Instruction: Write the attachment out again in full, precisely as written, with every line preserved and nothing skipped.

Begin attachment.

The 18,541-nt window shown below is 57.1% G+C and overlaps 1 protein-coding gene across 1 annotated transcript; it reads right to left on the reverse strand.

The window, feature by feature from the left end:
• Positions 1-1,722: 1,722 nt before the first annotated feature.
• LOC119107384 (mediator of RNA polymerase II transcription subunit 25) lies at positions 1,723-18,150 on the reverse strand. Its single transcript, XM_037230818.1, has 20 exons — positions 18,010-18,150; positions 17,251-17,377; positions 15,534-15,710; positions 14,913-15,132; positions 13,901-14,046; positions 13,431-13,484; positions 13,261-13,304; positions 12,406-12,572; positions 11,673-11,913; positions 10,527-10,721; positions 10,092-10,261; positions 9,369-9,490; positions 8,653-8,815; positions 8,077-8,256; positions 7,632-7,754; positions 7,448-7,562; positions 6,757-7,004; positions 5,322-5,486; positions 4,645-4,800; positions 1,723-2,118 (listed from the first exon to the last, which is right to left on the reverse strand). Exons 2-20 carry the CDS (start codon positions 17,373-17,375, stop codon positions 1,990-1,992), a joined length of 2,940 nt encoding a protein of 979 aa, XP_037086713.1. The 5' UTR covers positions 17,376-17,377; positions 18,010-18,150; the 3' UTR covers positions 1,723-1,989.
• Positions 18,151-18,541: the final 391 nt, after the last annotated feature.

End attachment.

The 18,541-nt window shown below is 57.1% G+C and overlaps 1 protein-coding gene across 1 annotated transcript; it reads right to left on the reverse strand.

The window, feature by feature from the left end:
• Positions 1-1,722: 1,722 nt before the first annotated feature.
• LOC119107384 (mediator of RNA polymerase II transcription subunit 25) lies at positions 1,723-18,150 on the reverse strand. Its single transcript, XM_037230818.1, has 20 exons — positions 18,010-18,150; positions 17,251-17,377; positions 15,534-15,710; positions 14,913-15,132; positions 13,901-14,046; positions 13,431-13,484; positions 13,261-13,304; positions 12,406-12,572; positions 11,673-11,913; positions 10,527-10,721; positions 10,092-10,261; positions 9,369-9,490; positions 8,653-8,815; positions 8,077-8,256; positions 7,632-7,754; positions 7,448-7,562; positions 6,757-7,004; positions 5,322-5,486; positions 4,645-4,800; positions 1,723-2,118 (listed from the first exon to the last, which is right to left on the reverse strand). Exons 2-20 carry the CDS (start codon positions 17,373-17,375, stop codon positions 1,990-1,992), a joined length of 2,940 nt encoding a protein of 979 aa, XP_037086713.1. The 5' UTR covers positions 17,376-17,377; positions 18,010-18,150; the 3' UTR covers positions 1,723-1,989.
• Positions 18,151-18,541: the final 391 nt, after the last annotated feature.